Author: Megan McCafferty
Publisher: HarperTeen, 2011
Note: This title will not be published until Apri 26, 2011.
Set in a very near future (2035), the world of Bumped by Megan McCafferty is a world where only teenagers can have babies because of a Virus that prohibits anyone over the age of 18 from conceiving. As a result, teenagers are not only needed but enthusiastically encouraged to have lots of sex and babies. In fact, it's common for teens to "go pro," or enter into contractual agreements with older couples who want children. Preteens and young girls buy FunBumps, or fake bellies. Teens have masSEX parties that are basically orgies in hopes that the girls will end up pregnant. Popular songs talk about sperminating etc. And there is a lot of language that we would mostly find gross, but are normal here.
The main plot is told alternately by Melody and Harmony, twin sisters who were separated at birth and recently reunited with each other. Melody grew up in the pregnancy-worshiping world, while Harmony grew up in a very strict and isolated Church community where early marriage and procreation are highly valued. Melody has signed a pregnancy contract and is waiting to be paired with someone to "bump" with (you figure out what that means), while Harmony wishes to convert her newfound sister and save her soul by stopping her from doing this. As might be expected, things don't go according to plan and there are a few major cases of mistaken identity.
A lot of people have been buzzing about Bumped in the blogging world. Most of the reviews I've seen so far are lukewarm at best, but I think McCafferty deserves more credit than she seems to be getting. I think she handles the satire very well. I've read about people being uncomfortable with the glorification of sex and pregnancy, but it's not that far off from what we're experiencing in our own society. Though it might not be with explicit sex, girls are certainly gaining knowledge of sexuality earlier and earlier. If you doubt this, just take a look at this Jezebel post about Kotex's new line of maxipads aimed at 8- to 12-year-olds. No joke.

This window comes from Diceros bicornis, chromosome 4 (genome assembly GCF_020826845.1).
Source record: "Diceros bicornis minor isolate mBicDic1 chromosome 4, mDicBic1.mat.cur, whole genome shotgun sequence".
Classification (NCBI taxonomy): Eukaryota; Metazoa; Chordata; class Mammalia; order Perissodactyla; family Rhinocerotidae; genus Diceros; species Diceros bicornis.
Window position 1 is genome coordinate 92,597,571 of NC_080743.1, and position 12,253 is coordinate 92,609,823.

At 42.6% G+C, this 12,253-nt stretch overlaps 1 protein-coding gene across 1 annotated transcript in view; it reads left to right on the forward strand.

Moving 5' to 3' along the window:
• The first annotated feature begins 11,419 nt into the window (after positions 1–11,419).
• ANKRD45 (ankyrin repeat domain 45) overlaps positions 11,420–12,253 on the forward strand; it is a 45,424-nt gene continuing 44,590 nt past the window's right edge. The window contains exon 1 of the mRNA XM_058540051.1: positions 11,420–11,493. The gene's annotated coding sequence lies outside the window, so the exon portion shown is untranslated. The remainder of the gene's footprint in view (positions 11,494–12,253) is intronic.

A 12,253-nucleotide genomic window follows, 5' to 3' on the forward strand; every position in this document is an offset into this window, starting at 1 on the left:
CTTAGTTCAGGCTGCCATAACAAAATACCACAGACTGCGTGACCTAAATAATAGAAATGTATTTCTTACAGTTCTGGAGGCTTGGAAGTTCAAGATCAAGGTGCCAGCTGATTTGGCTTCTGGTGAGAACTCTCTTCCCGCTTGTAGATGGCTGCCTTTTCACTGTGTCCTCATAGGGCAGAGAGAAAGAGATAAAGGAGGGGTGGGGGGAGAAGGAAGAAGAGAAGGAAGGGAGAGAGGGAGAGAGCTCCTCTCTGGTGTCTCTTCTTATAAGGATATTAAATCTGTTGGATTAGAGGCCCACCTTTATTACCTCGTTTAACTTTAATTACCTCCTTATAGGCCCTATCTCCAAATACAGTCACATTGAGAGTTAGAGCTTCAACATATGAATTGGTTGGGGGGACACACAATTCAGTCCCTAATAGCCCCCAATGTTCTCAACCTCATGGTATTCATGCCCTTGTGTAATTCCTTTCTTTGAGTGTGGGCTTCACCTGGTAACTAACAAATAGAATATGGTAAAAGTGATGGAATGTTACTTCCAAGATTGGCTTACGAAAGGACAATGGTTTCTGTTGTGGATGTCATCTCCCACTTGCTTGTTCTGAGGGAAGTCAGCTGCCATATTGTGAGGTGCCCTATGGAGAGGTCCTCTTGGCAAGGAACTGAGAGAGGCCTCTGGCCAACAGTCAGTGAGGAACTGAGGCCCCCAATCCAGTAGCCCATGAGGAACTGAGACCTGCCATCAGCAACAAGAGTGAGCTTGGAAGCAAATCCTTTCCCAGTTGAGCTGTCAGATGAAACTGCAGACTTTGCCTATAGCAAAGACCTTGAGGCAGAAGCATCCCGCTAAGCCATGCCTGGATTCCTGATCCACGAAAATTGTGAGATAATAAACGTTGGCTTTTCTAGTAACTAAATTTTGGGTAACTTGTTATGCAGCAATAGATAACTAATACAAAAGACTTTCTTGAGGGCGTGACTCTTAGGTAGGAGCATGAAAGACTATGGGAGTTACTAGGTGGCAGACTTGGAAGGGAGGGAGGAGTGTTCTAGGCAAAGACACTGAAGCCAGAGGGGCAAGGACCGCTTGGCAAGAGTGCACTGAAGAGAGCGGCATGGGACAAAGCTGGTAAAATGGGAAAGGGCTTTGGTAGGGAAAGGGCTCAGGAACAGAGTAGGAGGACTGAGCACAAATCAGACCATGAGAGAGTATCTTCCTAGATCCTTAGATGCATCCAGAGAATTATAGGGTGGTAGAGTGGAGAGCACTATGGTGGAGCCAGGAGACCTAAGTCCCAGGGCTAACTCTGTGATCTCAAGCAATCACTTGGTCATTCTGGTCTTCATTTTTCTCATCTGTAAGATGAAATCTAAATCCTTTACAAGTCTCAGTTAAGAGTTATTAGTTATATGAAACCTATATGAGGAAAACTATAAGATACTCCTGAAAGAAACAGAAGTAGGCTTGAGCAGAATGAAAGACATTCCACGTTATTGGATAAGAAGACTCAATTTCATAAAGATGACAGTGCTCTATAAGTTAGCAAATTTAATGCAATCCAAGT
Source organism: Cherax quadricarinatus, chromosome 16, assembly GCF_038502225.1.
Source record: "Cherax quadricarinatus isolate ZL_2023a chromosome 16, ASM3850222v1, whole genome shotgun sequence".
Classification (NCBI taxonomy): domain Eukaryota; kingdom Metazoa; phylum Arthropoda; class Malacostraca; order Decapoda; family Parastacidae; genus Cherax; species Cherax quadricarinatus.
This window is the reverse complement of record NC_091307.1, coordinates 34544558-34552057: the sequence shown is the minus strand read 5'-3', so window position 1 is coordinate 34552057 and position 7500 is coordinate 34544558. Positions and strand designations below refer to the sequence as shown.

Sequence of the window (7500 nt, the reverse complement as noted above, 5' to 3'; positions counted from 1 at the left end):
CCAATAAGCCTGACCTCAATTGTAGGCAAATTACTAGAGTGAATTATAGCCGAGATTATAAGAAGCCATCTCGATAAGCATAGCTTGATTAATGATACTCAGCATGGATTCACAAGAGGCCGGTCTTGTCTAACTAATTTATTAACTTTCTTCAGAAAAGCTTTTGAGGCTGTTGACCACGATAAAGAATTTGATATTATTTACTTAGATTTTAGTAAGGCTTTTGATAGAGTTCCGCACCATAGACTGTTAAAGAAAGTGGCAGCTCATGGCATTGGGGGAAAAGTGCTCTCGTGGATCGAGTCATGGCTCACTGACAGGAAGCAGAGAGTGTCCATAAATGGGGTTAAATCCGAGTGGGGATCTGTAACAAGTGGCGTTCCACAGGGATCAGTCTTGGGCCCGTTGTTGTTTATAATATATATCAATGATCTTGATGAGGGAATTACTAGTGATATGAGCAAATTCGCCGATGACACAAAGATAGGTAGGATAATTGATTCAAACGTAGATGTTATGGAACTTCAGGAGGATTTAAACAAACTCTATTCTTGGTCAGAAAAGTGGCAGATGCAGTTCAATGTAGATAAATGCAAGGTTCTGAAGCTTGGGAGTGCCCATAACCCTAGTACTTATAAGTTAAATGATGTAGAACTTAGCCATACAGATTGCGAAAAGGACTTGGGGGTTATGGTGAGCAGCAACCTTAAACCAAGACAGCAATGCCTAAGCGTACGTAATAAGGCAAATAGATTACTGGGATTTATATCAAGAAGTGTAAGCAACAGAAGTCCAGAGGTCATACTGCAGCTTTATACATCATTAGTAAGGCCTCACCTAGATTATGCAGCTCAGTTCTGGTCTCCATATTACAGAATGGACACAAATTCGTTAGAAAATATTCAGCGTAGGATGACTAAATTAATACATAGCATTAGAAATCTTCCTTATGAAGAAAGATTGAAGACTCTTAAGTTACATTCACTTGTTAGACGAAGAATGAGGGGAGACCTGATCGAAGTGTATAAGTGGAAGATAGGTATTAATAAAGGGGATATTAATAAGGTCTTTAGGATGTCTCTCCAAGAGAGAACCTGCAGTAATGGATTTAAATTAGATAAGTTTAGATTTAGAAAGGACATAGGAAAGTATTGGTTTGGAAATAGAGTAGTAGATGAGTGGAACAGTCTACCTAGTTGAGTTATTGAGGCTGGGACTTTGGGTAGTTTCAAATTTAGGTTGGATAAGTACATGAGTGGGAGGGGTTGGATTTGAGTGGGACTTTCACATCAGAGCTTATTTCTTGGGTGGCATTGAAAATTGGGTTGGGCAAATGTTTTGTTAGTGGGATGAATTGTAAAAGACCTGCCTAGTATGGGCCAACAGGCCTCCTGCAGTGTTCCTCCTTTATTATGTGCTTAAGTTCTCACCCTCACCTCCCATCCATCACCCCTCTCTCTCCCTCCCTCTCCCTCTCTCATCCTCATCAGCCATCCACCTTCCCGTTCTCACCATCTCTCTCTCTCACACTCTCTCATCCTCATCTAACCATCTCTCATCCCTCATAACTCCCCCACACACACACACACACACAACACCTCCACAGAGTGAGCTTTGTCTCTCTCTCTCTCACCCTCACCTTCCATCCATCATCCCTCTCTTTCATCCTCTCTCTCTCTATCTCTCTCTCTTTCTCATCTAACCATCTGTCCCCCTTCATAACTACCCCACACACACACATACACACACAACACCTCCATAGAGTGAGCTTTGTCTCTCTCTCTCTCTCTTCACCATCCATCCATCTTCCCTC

I also wasn't as grossed out by all the semen and pregnancy puns and phrases thrown around in typical conversation. In fact, the language kept me engaged in the text. I doubt many teens will be too put off by it, either—it's just a part of this world that McCafferty has created. And it's beyond clear that McCafferty is in no way endorsing sex or teen pregnancy. This is a future in which a new way of living is forced upon everyone, but most especially teens and, in particular, teen girls. Yes, it's disgusting, but that's the point.
In any case, this was a short read with a lot to say. However I was not impressed with all of it. I could not believe that this was all taking place in 2035, a mere 24 years into the future. It was easier for me to ignore this detail while reading. I also was not a huge fan with how religion is treated in the book.
Perhaps the biggest question for me is this: How does the LGBTQ community fit into this society? I'm betting teens are not allowed to be in these relationships or to explore these possibilities in their lives. It's briefly touched upon, but only very briefly. I'm pretty sure this will be explored more fully in the sequel(s), but it was something I wondered about while reading.
Bumped is not going to be for everyone, but it's not without merit. I foresee a lot of challenges in this book's future because of its content; I'm sure it will be deemed "inappropriate" by many. But I think it's worth checking out. It will certainly be unlike any of the other futuristic (I blanche only slightly from calling this a dystopia) books popular at this point in time.
Disclosure: I received an e-galley of this via NetGalley.